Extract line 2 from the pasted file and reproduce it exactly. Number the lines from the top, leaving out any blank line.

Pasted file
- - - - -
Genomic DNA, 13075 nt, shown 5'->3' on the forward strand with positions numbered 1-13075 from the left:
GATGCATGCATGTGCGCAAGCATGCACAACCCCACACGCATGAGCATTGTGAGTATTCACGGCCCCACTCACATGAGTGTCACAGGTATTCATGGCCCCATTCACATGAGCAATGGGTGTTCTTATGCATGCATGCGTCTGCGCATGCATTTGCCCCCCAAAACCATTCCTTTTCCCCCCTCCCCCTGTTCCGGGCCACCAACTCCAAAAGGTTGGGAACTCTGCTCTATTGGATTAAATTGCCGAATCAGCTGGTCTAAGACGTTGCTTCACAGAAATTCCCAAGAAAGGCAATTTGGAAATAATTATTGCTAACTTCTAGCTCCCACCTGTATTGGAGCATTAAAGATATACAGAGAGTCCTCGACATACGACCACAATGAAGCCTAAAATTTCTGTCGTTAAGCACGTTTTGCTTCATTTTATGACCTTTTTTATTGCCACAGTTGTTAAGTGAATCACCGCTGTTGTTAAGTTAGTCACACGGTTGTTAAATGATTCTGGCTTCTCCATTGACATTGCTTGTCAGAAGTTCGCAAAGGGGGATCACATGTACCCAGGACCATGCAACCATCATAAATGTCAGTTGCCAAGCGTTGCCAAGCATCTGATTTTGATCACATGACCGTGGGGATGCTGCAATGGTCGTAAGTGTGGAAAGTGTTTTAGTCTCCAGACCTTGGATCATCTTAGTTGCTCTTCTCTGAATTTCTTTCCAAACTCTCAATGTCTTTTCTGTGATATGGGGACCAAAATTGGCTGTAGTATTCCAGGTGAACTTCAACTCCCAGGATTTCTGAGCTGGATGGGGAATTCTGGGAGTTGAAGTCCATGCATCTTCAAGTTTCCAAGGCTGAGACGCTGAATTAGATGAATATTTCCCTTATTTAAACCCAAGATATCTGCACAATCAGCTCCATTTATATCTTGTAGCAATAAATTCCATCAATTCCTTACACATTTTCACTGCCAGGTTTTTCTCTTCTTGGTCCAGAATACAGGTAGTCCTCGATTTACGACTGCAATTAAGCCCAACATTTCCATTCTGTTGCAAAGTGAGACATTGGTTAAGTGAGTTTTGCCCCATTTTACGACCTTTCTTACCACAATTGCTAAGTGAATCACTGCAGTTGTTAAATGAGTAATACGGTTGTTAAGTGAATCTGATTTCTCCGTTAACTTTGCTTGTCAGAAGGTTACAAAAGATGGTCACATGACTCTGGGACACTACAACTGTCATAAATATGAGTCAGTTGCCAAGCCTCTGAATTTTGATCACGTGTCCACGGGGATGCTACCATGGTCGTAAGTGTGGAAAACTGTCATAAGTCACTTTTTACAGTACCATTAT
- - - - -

GATGCATGCATGTGCGCAAGCATGCACAACCCCACACGCATGAGCATTGTGAGTATTCACGGCCCCACTCACATGAGTGTCACAGGTATTCATGGCCCCATTCACATGAGCAATGGGTGTTCTTATGCATGCATGCGTCTGCGCATGCATTTGCCCCCCAAAACCATTCCTTTTCCCCCCTCCCCCTGTTCCGGGCCACCAACTCCAAAAGGTTGGGAACTCTGCTCTATTGGATTAAATTGCCGAATCAGCTGGTCTAAGACGTTGCTTCACAGAAATTCCCAAGAAAGGCAATTTGGAAATAATTATTGCTAACTTCTAGCTCCCACCTGTATTGGAGCATTAAAGATATACAGAGAGTCCTCGACATACGACCACAATGAAGCCTAAAATTTCTGTCGTTAAGCACGTTTTGCTTCATTTTATGACCTTTTTTATTGCCACAGTTGTTAAGTGAATCACCGCTGTTGTTAAGTTAGTCACACGGTTGTTAAATGATTCTGGCTTCTCCATTGACATTGCTTGTCAGAAGTTCGCAAAGGGGGATCACATGTACCCAGGACCATGCAACCATCATAAATGTCAGTTGCCAAGCGTTGCCAAGCATCTGATTTTGATCACATGACCGTGGGGATGCTGCAATGGTCGTAAGTGTGGAAAGTGTTTTAGTCTCCAGACCTTGGATCATCTTAGTTGCTCTTCTCTGAATTTCTTTCCAAACTCTCAATGTCTTTTCTGTGATATGGGGACCAAAATTGGCTGTAGTATTCCAGGTGAACTTCAACTCCCAGGATTTCTGAGCTGGATGGGGAATTCTGGGAGTTGAAGTCCATGCATCTTCAAGTTTCCAAGGCTGAGACGCTGAATTAGATGAATATTTCCCTTATTTAAACCCAAGATATCTGCACAATCAGCTCCATTTATATCTTGTAGCAATAAATTCCATCAATTCCTTACACATTTTCACTGCCAGGTTTTTCTCTTCTTGGTCCAGAATACAGGTAGTCCTCGATTTACGACTGCAATTAAGCCCAACATTTCCATTCTGTTGCAAAGTGAGACATTGGTTAAGTGAGTTTTGCCCCATTTTACGACCTTTCTTACCACAATTGCTAAGTGAATCACTGCAGTTGTTAAATGAGTAATACGGTTGTTAAGTGAATCTGATTTCTCCGTTAACTTTGCTTGTCAGAAGGTTACAAAAGATGGTCACATGACTCTGGGACACTACAACTGTCATAAATATGAGTCAGTTGCCAAGCCTCTGAATTTTGATCACGTGTCCACGGGGATGCTACCATGGTCGTAAGTGTGGAAAACTGTCATAAGTCACTTTTTACAGTACCATTAT